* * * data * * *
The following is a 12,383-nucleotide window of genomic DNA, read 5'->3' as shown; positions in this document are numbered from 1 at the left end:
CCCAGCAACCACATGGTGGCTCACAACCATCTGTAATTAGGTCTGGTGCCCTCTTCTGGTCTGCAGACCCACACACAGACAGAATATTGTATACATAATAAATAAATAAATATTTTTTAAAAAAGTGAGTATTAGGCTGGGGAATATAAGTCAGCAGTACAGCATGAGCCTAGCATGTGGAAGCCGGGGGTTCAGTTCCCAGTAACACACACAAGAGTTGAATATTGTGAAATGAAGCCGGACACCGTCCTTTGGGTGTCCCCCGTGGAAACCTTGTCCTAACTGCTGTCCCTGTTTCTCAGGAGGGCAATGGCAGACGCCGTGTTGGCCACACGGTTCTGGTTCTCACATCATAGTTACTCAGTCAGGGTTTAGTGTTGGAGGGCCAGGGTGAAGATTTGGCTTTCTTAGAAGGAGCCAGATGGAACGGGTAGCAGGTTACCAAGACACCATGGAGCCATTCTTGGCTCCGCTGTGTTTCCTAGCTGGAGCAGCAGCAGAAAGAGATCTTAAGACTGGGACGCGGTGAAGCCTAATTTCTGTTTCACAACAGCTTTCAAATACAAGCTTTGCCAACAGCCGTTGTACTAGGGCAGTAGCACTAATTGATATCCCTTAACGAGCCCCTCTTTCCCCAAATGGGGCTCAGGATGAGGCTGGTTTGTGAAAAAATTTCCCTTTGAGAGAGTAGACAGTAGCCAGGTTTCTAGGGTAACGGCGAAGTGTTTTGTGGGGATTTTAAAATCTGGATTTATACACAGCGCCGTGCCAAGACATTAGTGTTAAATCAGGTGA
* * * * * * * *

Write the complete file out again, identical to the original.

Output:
The following is a 12,383-nucleotide window of genomic DNA, read 5'->3' as shown; positions in this document are numbered from 1 at the left end:
CCCAGCAACCACATGGTGGCTCACAACCATCTGTAATTAGGTCTGGTGCCCTCTTCTGGTCTGCAGACCCACACACAGACAGAATATTGTATACATAATAAATAAATAAATATTTTTTAAAAAAGTGAGTATTAGGCTGGGGAATATAAGTCAGCAGTACAGCATGAGCCTAGCATGTGGAAGCCGGGGGTTCAGTTCCCAGTAACACACACAAGAGTTGAATATTGTGAAATGAAGCCGGACACCGTCCTTTGGGTGTCCCCCGTGGAAACCTTGTCCTAACTGCTGTCCCTGTTTCTCAGGAGGGCAATGGCAGACGCCGTGTTGGCCACACGGTTCTGGTTCTCACATCATAGTTACTCAGTCAGGGTTTAGTGTTGGAGGGCCAGGGTGAAGATTTGGCTTTCTTAGAAGGAGCCAGATGGAACGGGTAGCAGGTTACCAAGACACCATGGAGCCATTCTTGGCTCCGCTGTGTTTCCTAGCTGGAGCAGCAGCAGAAAGAGATCTTAAGACTGGGACGCGGTGAAGCCTAATTTCTGTTTCACAACAGCTTTCAAATACAAGCTTTGCCAACAGCCGTTGTACTAGGGCAGTAGCACTAATTGATATCCCTTAACGAGCCCCTCTTTCCCCAAATGGGGCTCAGGATGAGGCTGGTTTGTGAAAAAATTTCCCTTTGAGAGAGTAGACAGTAGCCAGGTTTCTAGGGTAACGGCGAAGTGTTTTGTGGGGATTTTAAAATCTGGATTTATACACAGCGCCGTGCCAAGACATTAGTGTTAAATCAGGTGA